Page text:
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Dick, Philip K.
book-date: 1969
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Trade paperback
Chris Moore


Ubik - a novel by Philip K. Dick. This is typical of Dick's middle and later work, where reality gets a little (or a lot) frayed around the edges. Since I read my copy a long time ago, for a decent plot summary I'm quoting excerpts from a review from Analog (October 1969)]:

"…Like Van Vogt, he has adopted the pattern of extreme wheels-within-wheels plot complexity, in which nobody knows from page to page what is going on and who is on whose side. He usually resolves the tangle better than Van Vogt does…

In the beginning, we have a future industrial espionage yarn unfolding nicely but conventionally. Telepaths and other psi-talented people have an obvious value when it comes to reading trade secrets from people's minds, seeing through solid walls, and so on. Runciter Associates is a kind of counter-espionage organization whose employees can neutralize the psi fields of the spies. Several of the country's top telepaths have vanished, and Runciter is determined to find them. He thinks he has, when a team is hired for a neutralizing job on the Moon. They go there - and are killed. But the story is just beginning.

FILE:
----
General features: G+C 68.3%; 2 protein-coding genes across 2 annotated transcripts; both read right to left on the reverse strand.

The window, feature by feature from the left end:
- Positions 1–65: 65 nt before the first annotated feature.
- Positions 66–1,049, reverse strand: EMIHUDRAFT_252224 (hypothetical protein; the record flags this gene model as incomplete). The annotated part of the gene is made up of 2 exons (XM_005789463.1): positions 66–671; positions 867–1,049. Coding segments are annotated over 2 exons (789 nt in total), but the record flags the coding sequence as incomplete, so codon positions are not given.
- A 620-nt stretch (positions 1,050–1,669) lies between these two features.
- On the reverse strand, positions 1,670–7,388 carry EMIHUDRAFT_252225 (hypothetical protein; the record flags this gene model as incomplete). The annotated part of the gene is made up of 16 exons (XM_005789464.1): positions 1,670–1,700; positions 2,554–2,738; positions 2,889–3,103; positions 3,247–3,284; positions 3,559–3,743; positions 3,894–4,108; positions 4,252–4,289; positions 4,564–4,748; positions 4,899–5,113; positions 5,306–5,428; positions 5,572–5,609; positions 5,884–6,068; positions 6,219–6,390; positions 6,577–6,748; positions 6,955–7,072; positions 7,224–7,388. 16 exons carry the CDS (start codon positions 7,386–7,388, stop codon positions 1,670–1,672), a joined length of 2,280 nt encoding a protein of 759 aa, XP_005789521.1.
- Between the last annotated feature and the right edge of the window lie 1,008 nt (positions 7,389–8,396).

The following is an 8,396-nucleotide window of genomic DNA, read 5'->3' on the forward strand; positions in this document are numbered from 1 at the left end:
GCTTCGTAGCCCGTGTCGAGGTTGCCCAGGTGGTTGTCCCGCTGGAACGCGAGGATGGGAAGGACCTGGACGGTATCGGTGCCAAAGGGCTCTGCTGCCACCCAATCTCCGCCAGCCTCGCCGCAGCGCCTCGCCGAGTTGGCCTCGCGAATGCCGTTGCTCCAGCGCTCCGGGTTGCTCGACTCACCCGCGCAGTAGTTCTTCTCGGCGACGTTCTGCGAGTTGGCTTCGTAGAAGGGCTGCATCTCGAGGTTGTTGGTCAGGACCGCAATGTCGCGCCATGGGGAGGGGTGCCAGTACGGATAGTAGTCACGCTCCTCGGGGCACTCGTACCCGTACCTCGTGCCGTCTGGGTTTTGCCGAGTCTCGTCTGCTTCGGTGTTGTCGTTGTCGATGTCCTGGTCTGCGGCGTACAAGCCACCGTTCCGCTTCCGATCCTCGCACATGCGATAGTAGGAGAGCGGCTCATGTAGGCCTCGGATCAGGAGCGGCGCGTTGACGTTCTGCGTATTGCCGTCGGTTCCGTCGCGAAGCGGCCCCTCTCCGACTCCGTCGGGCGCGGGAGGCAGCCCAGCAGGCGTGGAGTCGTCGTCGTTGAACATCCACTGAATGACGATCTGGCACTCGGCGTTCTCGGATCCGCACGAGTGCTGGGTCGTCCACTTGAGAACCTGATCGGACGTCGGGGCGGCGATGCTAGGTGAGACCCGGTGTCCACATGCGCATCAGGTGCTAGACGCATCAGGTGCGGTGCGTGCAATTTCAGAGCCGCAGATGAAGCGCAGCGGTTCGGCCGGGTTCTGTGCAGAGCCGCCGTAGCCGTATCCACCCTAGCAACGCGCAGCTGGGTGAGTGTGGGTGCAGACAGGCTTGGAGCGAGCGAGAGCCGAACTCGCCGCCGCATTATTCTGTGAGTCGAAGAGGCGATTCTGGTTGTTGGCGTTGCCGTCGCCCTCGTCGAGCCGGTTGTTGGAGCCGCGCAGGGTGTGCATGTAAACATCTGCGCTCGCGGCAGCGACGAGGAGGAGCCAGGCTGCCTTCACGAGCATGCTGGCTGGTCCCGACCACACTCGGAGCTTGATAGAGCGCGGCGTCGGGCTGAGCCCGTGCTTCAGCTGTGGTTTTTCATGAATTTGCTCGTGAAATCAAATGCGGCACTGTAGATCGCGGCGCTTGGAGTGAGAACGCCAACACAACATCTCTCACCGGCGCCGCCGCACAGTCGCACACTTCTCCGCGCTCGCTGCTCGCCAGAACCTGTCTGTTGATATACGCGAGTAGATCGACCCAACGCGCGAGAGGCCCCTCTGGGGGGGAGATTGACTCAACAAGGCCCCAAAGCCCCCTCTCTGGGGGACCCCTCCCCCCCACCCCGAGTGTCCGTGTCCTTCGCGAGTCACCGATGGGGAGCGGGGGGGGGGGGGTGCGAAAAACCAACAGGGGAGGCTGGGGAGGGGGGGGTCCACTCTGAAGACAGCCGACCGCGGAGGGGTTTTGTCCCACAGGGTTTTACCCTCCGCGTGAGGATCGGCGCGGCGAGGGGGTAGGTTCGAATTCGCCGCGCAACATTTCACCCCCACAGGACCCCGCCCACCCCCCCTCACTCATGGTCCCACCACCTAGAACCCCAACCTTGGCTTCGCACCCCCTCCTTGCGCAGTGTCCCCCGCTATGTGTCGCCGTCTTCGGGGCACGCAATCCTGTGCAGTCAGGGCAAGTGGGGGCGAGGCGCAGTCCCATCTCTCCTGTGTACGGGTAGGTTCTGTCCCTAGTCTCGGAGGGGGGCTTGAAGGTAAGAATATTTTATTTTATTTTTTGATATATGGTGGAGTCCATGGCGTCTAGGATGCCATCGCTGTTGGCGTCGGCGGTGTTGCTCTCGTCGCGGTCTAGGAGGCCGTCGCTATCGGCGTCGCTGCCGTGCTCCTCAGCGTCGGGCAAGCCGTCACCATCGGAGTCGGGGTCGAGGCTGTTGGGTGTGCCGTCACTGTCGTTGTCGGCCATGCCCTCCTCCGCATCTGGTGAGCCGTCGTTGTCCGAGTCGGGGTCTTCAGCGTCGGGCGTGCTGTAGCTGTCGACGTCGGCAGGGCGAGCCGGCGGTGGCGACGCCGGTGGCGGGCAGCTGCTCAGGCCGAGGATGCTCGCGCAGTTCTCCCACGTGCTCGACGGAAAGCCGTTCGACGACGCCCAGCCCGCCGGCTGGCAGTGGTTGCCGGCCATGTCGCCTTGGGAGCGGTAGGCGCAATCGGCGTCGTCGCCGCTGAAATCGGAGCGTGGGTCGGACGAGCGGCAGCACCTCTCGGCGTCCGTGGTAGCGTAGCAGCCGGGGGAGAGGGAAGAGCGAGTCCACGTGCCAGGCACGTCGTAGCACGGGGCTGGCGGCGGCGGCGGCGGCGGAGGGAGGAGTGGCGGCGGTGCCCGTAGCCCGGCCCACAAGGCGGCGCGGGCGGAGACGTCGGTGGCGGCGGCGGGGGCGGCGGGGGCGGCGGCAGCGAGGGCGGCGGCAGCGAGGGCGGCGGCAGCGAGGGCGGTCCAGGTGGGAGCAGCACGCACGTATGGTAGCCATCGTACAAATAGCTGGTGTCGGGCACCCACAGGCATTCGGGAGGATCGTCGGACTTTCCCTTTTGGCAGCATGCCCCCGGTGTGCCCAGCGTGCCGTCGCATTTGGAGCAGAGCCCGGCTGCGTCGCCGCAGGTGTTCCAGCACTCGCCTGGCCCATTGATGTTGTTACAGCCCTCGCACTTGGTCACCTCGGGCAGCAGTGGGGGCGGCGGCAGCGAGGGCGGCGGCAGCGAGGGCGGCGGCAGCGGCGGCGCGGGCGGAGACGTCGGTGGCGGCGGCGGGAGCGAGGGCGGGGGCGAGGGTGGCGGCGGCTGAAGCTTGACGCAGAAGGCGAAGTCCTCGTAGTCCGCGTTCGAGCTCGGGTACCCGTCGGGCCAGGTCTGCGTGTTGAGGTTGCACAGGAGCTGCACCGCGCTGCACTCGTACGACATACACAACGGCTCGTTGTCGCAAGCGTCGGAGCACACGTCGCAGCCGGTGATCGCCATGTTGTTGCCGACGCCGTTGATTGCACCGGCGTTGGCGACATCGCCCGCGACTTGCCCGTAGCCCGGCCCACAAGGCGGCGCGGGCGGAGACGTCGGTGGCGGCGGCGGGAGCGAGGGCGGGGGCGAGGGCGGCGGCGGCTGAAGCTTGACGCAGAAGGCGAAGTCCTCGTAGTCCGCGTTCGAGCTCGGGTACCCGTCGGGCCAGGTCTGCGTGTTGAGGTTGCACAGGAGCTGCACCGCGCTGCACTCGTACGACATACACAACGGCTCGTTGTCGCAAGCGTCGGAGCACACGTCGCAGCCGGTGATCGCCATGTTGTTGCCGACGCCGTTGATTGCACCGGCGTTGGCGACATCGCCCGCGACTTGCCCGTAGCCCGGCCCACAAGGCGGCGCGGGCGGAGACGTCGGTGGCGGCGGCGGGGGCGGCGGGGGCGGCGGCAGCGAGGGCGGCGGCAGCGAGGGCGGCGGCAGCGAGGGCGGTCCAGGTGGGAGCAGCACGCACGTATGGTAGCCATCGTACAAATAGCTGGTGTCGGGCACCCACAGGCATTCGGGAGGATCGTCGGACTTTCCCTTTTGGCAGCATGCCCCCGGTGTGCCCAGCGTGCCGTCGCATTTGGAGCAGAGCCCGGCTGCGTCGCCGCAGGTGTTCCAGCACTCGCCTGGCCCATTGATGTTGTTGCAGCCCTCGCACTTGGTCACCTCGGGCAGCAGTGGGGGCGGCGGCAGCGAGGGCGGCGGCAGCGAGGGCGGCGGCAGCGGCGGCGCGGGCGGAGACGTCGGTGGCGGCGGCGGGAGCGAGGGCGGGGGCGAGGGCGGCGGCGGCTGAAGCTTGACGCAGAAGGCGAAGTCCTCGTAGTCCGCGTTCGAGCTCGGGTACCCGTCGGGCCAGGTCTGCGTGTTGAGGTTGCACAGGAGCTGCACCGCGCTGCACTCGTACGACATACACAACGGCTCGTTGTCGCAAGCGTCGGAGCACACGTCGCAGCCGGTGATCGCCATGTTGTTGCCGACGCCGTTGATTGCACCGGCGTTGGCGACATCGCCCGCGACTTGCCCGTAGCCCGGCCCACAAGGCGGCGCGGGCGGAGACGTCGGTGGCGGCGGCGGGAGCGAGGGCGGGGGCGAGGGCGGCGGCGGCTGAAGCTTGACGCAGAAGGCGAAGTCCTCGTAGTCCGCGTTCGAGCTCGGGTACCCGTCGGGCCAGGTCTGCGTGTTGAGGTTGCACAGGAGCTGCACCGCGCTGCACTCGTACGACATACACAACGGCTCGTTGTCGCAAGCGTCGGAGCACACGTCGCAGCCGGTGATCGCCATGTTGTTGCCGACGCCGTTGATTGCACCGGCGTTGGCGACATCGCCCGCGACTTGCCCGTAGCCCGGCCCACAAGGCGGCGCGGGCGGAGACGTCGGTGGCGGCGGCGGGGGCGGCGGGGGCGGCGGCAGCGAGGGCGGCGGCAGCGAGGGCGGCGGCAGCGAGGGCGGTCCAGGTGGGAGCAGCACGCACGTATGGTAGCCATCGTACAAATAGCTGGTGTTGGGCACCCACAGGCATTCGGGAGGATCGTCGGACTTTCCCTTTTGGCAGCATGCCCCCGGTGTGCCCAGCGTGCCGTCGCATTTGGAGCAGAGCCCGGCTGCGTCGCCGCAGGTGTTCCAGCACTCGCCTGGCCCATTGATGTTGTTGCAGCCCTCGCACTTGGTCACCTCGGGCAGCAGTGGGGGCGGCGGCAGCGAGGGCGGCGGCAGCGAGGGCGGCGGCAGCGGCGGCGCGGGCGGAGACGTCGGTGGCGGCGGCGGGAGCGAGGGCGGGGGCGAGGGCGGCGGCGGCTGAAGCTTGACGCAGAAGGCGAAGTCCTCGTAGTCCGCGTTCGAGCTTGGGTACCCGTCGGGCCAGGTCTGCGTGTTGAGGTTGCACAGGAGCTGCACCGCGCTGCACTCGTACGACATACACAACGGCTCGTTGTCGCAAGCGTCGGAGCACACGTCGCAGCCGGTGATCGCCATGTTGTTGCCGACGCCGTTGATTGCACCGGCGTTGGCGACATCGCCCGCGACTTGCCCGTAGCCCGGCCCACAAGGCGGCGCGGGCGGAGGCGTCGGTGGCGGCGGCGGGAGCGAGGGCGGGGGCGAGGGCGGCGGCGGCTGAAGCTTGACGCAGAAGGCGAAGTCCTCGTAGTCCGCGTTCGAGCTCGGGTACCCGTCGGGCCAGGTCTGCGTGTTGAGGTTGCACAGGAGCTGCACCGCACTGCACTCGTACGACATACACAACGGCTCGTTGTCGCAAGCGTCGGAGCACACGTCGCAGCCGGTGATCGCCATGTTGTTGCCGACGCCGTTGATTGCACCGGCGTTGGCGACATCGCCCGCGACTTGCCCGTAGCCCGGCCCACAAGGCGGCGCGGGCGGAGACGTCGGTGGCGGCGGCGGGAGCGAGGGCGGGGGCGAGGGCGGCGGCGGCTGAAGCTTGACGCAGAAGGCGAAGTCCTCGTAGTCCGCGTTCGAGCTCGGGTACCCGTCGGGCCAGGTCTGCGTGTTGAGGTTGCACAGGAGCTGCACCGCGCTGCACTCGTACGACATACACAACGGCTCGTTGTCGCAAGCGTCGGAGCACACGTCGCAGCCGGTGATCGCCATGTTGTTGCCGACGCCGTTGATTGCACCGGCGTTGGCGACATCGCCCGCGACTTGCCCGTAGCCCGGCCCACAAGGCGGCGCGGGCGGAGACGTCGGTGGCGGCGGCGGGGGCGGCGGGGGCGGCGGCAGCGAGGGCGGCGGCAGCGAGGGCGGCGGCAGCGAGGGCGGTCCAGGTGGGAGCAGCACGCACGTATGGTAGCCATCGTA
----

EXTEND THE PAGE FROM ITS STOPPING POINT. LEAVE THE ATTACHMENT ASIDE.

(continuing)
You have to read this yourself to untangle it, and I'm not sure you will then. I'm not at all sure I have. At first sight, Runciter was killed and the team members are under some sort of attack that destroys them one by one. But things happen that suggest they are dead or in some sort of fantastic limbo, where a live Runciter is trying to reach and rescue them. Time keeps shifting strangely and unpredictably. And there is the patent-medicine called "Ubik," which seems to arrest the change but changes itself…" [P. Schuyler Miller]